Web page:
"Sex appeal is something that you feel deep
down inside. It’s suggested rather than shown. I’m not as well-stacked as
Sophia Loren and Gina Lollobrigida, but there is more to sex appeal than just
measurements. I don’t need a bedroom to prove my womanliness. I can convey just
as much sex appeal, picking apples off a tree or standing in the rain." –
Audrey Hepburn’s view on sex appeal is highlighted in
Stylist Magazine’s autumn-winter edition, Purple
Rain. Each photograph, taken by John-Paul Pietrus, captures the "womanliness" as well as the sex appeal of model Polina who simply stands/ poses in the rain. Styled by Alexandra Fullerton,
Polina, wear’s this fall's trend of purple hues in design's by Alexander McQueen, Cavalli, Chanel, Christopher Kane, Jimmy Choo, Prada, and Yves Saint Laurent –
just to name a few. Polina’s lavender
dipped hair is done by hair stylist Claire Rothstein and her make-up is done by
Adam de Cruz. (Joanna, 2012)
Fashion Gone Rogue's Joanna recently highlighted the beautiful editorial, Une
Journée à Paris, which marks Harper’s Bazaar China 36 years of publication – "...the October issue of Harper’s Bazaar China
travels to Paris for a story featuring classic style. In front of Yin Chao’s
lens, Miao Bin Si showcases retro style in luxe designs from the likes of
Lanvin, Mugler, Dior Haute Couture and Elie Saab styled by Fan Xiaomu and Gugu
as she explores Paris with special guest Didier Grumbach. Super glam hair and
makeup by Bon and Wang Qian perfect the sophisticated ensembles." (October 14, 2012)
Alisa Burke's creative painted pumpkins is a great home decorating idea for the fall. Unlike, the usual painted pumpkins that are Halloween themed, these pumpkins are bright and fun; they could easily be a part of the home throughout the season, and not just a mere Halloween decoration. What do you think?
Click here, for more pumpkin painting ideas from Alisa Burke.
"The SCAR Project is a series of large-scale
portraits of young breast cancer survivors shot by fashion photographer David
Jay. Primarily an awareness raising campaign, The SCAR Project puts a raw,
unflinching face on early onset breast cancer while paying tribute to the
courage and spirit of so many brave young women.
Dedicated to the more than 10,000 women under the
age of 40 who will be diagnosed this year alone, The SCAR Project is an
exercise in awareness, hope, reflection and healing. The mission is three-fold:
raise public consciousness of early-onset breast cancer, raise funds for breast
cancer research/outreach programs and help young survivors see their scars,
faces, figures and experiences through a new, honest and ultimately empowering
Breast cancer is the leading cause of cancer deaths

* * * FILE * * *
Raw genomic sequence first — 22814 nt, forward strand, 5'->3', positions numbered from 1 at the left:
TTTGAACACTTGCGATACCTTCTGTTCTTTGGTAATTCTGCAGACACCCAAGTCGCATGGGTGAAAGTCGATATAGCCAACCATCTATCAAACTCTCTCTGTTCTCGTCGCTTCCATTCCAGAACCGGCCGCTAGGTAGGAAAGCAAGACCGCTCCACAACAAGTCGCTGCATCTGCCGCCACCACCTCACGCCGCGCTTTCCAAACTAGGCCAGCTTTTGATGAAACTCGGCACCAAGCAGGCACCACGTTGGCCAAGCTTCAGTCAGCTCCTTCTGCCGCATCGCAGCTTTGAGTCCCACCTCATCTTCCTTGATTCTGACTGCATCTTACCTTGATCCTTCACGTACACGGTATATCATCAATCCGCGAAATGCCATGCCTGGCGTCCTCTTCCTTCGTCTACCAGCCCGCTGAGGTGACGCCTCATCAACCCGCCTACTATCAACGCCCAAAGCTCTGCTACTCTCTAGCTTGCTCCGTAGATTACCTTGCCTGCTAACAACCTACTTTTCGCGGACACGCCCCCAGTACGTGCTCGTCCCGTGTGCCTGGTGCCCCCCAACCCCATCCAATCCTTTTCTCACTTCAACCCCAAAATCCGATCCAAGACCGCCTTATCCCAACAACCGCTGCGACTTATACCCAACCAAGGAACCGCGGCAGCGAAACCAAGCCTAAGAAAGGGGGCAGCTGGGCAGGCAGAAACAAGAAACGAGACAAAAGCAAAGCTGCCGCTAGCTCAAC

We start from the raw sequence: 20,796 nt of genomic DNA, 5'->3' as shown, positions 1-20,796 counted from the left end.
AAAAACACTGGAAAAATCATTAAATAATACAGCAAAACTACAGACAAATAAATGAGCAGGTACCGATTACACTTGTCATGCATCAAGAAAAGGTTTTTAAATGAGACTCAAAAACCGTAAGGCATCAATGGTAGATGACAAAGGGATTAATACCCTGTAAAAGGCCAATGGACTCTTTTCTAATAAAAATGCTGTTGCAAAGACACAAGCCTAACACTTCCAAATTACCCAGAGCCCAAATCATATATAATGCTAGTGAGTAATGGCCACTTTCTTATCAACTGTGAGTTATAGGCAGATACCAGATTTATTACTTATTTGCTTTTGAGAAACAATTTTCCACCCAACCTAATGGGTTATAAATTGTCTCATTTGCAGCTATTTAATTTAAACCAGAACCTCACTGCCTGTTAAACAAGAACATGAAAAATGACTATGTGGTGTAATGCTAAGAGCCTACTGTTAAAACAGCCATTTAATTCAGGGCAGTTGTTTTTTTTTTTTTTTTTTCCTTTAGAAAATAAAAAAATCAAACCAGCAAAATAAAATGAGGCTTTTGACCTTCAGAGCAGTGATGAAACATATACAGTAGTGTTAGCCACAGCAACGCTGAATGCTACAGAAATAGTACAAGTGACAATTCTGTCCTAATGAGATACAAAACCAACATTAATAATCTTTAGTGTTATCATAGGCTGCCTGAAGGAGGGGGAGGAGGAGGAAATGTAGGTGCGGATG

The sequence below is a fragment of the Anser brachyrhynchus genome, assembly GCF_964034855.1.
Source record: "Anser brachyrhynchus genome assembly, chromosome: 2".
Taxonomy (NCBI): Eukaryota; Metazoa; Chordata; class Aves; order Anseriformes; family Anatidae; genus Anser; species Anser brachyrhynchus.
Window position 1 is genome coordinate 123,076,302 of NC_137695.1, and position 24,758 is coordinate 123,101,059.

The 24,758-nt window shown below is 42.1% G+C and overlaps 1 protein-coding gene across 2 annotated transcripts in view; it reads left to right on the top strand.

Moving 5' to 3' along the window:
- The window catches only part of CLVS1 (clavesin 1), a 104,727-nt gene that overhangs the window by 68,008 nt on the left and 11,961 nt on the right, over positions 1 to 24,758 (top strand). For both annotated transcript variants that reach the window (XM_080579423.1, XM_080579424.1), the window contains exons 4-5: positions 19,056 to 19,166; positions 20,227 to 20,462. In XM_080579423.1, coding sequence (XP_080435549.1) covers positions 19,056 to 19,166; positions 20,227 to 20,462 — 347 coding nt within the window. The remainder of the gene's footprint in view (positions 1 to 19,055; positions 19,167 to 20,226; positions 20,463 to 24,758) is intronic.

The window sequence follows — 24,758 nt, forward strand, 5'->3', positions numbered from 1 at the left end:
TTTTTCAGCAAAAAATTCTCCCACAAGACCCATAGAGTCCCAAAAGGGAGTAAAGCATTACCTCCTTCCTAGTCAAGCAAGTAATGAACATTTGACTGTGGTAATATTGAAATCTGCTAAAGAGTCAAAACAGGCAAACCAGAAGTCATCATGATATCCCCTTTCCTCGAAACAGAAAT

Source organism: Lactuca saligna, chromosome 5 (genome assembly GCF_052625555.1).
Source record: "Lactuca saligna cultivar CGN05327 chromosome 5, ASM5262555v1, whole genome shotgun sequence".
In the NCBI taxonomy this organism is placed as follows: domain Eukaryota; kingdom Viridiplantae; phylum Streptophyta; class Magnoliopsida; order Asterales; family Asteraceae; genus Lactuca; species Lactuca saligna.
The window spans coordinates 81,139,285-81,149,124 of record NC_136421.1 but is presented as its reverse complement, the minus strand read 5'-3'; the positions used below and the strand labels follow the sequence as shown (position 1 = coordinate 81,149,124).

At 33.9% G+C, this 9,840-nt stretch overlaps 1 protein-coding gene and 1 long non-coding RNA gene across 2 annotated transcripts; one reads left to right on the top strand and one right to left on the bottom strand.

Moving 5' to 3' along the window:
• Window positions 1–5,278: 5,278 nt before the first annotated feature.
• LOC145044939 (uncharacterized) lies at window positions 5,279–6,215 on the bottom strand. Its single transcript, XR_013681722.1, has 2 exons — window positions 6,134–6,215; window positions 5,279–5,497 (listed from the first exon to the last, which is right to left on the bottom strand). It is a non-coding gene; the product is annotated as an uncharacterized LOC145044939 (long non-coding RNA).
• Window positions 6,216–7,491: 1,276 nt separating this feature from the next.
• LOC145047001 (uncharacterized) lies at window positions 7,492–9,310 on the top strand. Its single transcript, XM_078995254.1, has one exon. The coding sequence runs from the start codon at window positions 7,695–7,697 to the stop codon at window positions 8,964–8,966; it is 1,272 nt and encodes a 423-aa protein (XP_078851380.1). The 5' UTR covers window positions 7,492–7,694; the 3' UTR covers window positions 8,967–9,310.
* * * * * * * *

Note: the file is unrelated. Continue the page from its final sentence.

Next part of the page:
in young women ages 15-40. The SCAR Project participants range from ages 18 to
35, and represent this often overlooked group of young women living with breast
cancer. They journey from across America – and the world – to be photographed
for The SCAR Project. Nearly 100 so far. The youngest being 18 years old.
Although Jay began shooting The SCAR Project
primarily as an awareness raising campaign, he was not prepared for something
much more immediate . . . and beautiful: 'For these young women, having their
portrait taken seems to represent their personal victory over this terrifying
disease. It helps them reclaim their femininity, their sexuality, identity and
power after having been robbed of such an important part of it. Through these
simple pictures, they seem to gain some acceptance of what has happened to them
and the strength to move forward with pride.'" (The SCAR Project)
Get The Facts:
What are your Risks?
Although, breast cancer is not a disease that is seen within my family, I am still at risk. As the SCAR Project has stated, "breast cancer is the leading cause of cancer deaths
in young women ages 15-40," and I am 23. Furthermore, I am an African-American woman. What are your risks? Here are some of the facts about who is at risk for developing breast cancer.
1. Women: Simply being a woman is the main risk factor for developing
breast cancer. Men can develop breast cancer, but this disease is about 100
times more common among women than men.
2. Ladies 15 Years of Age and Older: Although, your
risk of developing breast cancer increases as you get older, about 1 out of 8
invasive breast cancers are found in women younger than 45. However, about 2 of
3 invasive breast cancers are found in women age 55 or older.
3.Individuals With Inherited Gene Mutations: About 5% to 10% of breast cancer cases are
thought to be hereditary, resulting directly from gene defects (called mutations)
inherited from a parent. The most common cause of hereditary breast cancer is
an inherited mutation in the BRCA1 and BRCA2 genes.
4.Women With a Family History of Breast Cancer: Breast
cancer risk is higher among women whose close blood relatives have this
disease. Having one first-degree relative (mother, sister, or daughter) with
breast cancer approximately doubles a woman's risk. Having 2 first-degree
relatives increases her risk about 3-fold. However, overall less than 15% of
women with breast cancer have a family member with this disease. This means
that most (over 85%) women who get breast cancer do not have a family history
of this disease.
5.White & African American Women: Overall, white
women are slightly more likely to develop breast cancer than are
African-American women, but African-American women are more likely to die of
this cancer. However, in women under 45 years of age, breast cancer is more
common in African- American women. Asian, Hispanic, and Native-American women
have a lower risk of developing and dying from breast cancer.